UBC Undergraduate Research

Evaluating the bottom-up approach to constitutional change in Canadian environmental rights : strengths and weaknesses of environmental bylaws and the role of municipal leadership Ryczkiewicz, Catherine

Abstract

The Canadian Charter of Rights and Freedoms does not recognize the right to a healthy environment. I argue that a bottom-up approach to recognizing the right to environmental health in the Canadian constitution will lead to more successful and meaningful changes than possible outcomes of other approaches, given the difficulties of constitutional change. The long-term goal of David Suzuki Foundation’s “Right to a Healthy Environment” 2014 Initiative is to inspire constitutional negotiation for environmental health rights, and in the short term, to generate awareness that Canadians do not have the right to a healthy environment. To reach these goals at the most local level, I have been asked to reviews progressive environmental bylaw’s strengths and weaknesses and evaluate the role of municipal leadership; this includes the lessons that can be drawn from them, in terms of how municipal bylaws or declarations can have cascading effects up levels of government and/or influence provincial or federal policy. Accordingly, I have conducted a literature review and expert interviews, which prove that environmental bylaws or bylaw propositions have both potential strengths (distinctive competencies) and weaknesses. From this foundation I propose, to those involved in bylaw implementation or revision, the following points will increase chances of success. First, create public education campaigns. A number of successful progressive bylaws, including the Toronto Pesticide Act 2009 and Montreal Sustainable Community Planning bylaw 2005, have included an educational phase as a first step. Second, gain support from strong political, social and/or financial institutions such as the Union of British Columbian Municipalities. By doing so, these environmental initiative will have a venue for voicing concerns, increase their abilities to initiate action, and will benefit from the expertise of staff within these organizations. Third, commission for cooperation from stakeholders. Cooperation may occur between various levels of government institutions within Canada, internationally or between non-governmental organizations. Cooperation may facilitate quicker responses, coordination and data availability. In addition, all experts stated cross-functional team cooperation was a key success factor to bylaw implementation. Lastly, to provide suitable resources and expectations; even the most progressive bylaw plan cannot be executed without proper resources and achievable expectations. On the contrary, bylaw weaknesses include systemic weaknesses in power structures (e.g. misaligned goals between municipal, provincial and federal governments and jurisdiction of municipalities); lack in the public’s willingness to participate in bylaw regulations; insufficient implementation and enforcement; budget limitations and responsibilities; and case specific obstacles, which should be acknowledged and avoided where possible. The latter bylaw strengths will increase meaningful change by aiding in the short-term goals of implementing progressive environmental bylaws or revising pre-existing bylaws and benefit the long-term goal of incorporating the right to a healthy environment in the Canadian Constitution. On the role of municipal leadership, I inquired on: 1) what motivates city and council to take leadership on a given environmental, 2) what they deem to be successful and unsuccessful when developing bylaws and 3) information on their awareness of any bottom-up successes, or in other words, proven cases of where a local authority took leadership on a given issue. Results show that role requirements, mandates and regional plans; community and environmental needs; best practice cases from other municipal bodies; and comprehensive and integrated approaches are factors that serve to motivate city council in local municipalities to take leadership on environmental health issues. In terms of bottom-up successes, most experts stated examples of bylaws, regulations or local initiatives within their municipality that have been given best practice status from other municipalities within British Columbia and other provinces. This research is intended to inform six Canadian communities with the “Right to a Healthy Environment” community initiative in 2014. Prior to informing these communities I recommend that the David Suzuki Foundation (DSF) conduct an external analysis (e.g. the political, environmental, social, cultural, and technological context), be weary of public motivational factors (e.g. frame the initiative in a way that is clear for how it stands to benefit the public), and lastly, be open to a variety of solutions (e.g. success may come in the revision of a long-standing bylaw or forms other than new bylaw implementation). In pursuit of arguing for environmental rights in Canada’s constitution, I intend to stimulate further research on the possible resolutions to barriers within the environmental-health-related bylaw creation and implementation process; from identifying environmental needs and political and citizen interest and motivation, to implementation and enforcement at all levels of government.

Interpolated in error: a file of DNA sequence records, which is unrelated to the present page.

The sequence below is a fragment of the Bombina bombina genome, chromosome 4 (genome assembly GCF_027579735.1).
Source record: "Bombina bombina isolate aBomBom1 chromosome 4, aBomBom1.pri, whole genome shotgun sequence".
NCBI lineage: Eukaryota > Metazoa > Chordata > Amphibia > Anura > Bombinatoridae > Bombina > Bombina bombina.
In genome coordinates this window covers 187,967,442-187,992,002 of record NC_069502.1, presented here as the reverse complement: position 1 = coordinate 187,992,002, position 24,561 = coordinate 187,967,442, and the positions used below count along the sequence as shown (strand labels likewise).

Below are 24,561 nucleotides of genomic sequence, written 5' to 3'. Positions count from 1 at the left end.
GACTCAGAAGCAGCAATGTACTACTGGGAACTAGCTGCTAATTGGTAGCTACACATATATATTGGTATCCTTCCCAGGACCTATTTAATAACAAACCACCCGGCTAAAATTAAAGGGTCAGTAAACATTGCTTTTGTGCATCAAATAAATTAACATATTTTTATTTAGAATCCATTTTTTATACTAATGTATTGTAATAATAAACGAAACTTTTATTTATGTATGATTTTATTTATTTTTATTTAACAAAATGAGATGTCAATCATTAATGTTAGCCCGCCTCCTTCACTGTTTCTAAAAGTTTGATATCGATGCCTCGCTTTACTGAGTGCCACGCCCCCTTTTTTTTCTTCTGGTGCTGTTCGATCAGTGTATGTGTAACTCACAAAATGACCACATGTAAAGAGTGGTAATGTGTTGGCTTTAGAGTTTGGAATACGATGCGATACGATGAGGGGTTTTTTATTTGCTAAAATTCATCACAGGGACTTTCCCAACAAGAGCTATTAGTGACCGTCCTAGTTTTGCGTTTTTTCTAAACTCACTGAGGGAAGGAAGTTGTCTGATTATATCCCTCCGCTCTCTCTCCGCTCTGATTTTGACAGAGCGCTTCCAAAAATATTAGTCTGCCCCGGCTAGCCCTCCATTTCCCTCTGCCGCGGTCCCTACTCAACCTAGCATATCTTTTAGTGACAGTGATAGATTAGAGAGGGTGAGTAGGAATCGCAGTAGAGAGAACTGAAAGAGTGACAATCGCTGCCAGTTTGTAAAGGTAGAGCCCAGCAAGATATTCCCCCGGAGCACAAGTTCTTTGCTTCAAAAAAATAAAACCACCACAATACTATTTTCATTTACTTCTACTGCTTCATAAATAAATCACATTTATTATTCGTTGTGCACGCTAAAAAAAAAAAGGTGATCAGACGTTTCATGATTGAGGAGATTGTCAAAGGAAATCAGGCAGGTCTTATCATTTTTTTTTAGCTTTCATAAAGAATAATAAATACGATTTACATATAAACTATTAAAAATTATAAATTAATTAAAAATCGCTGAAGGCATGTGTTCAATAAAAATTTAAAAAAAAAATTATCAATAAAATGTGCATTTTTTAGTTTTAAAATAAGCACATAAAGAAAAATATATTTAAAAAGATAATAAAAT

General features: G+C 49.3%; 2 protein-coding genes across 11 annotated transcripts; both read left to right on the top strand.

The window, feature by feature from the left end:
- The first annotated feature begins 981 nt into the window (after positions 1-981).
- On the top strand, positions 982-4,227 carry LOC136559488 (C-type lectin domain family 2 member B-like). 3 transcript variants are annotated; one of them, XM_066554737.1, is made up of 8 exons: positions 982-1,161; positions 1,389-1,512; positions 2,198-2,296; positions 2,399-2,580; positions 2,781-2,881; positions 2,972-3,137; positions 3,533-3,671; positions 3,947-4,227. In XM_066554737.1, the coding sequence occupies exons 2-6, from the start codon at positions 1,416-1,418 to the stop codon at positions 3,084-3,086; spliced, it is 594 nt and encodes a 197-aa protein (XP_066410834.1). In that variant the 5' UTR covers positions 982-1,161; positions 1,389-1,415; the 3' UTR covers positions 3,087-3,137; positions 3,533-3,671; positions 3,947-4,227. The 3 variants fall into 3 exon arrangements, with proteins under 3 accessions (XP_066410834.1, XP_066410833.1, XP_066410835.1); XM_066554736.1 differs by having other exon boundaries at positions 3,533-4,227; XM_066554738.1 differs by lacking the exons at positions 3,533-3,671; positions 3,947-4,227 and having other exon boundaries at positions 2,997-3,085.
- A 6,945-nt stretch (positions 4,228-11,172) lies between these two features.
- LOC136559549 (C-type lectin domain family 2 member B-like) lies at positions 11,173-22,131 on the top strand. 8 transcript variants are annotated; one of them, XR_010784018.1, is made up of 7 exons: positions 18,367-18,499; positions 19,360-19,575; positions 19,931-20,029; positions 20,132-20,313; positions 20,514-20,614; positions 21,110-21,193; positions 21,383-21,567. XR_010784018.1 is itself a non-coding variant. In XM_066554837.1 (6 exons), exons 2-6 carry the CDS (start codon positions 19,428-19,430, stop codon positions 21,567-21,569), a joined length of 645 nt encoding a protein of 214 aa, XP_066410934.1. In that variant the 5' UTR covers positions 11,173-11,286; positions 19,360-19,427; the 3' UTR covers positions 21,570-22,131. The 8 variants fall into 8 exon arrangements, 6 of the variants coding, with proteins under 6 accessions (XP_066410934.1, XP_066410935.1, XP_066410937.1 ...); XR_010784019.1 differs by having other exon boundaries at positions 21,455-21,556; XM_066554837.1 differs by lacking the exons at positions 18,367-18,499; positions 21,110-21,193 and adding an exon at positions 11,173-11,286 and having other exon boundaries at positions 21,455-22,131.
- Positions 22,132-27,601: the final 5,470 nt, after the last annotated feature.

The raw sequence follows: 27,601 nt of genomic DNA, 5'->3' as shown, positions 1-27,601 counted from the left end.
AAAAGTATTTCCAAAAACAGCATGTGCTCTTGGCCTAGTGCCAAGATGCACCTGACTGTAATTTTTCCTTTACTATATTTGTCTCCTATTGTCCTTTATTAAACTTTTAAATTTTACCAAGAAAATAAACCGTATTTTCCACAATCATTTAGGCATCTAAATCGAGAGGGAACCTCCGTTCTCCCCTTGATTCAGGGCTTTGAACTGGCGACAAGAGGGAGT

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Attribution-NonCommercial-NoDerivs 2.5 Canada

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